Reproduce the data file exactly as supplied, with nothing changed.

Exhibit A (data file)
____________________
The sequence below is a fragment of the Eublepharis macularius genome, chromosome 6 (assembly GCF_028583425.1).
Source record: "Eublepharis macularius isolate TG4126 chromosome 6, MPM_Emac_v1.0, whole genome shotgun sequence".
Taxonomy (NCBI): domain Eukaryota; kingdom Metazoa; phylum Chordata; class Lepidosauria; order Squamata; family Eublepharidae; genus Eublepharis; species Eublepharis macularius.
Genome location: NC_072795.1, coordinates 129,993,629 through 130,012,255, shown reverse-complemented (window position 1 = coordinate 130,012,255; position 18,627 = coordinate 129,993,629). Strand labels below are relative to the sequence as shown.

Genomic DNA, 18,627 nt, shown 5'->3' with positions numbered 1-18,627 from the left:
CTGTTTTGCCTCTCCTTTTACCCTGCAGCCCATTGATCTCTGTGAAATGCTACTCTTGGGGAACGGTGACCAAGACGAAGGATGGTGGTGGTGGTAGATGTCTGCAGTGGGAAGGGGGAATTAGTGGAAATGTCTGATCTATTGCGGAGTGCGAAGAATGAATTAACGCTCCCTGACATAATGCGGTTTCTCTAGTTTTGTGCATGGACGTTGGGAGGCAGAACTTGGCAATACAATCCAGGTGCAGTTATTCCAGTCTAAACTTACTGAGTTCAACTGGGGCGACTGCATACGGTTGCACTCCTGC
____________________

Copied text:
The sequence below is a fragment of the Eublepharis macularius genome, chromosome 6 (assembly GCF_028583425.1).
Source record: "Eublepharis macularius isolate TG4126 chromosome 6, MPM_Emac_v1.0, whole genome shotgun sequence".
Taxonomy (NCBI): domain Eukaryota; kingdom Metazoa; phylum Chordata; class Lepidosauria; order Squamata; family Eublepharidae; genus Eublepharis; species Eublepharis macularius.
Genome location: NC_072795.1, coordinates 129,993,629 through 130,012,255, shown reverse-complemented (window position 1 = coordinate 130,012,255; position 18,627 = coordinate 129,993,629). Strand labels below are relative to the sequence as shown.

Genomic DNA, 18,627 nt, shown 5'->3' with positions numbered 1-18,627 from the left:
CTGTTTTGCCTCTCCTTTTACCCTGCAGCCCATTGATCTCTGTGAAATGCTACTCTTGGGGAACGGTGACCAAGACGAAGGATGGTGGTGGTGGTAGATGTCTGCAGTGGGAAGGGGGAATTAGTGGAAATGTCTGATCTATTGCGGAGTGCGAAGAATGAATTAACGCTCCCTGACATAATGCGGTTTCTCTAGTTTTGTGCATGGACGTTGGGAGGCAGAACTTGGCAATACAATCCAGGTGCAGTTATTCCAGTCTAAACTTACTGAGTTCAACTGGGGCGACTGCATACGGTTGCACTCCTGC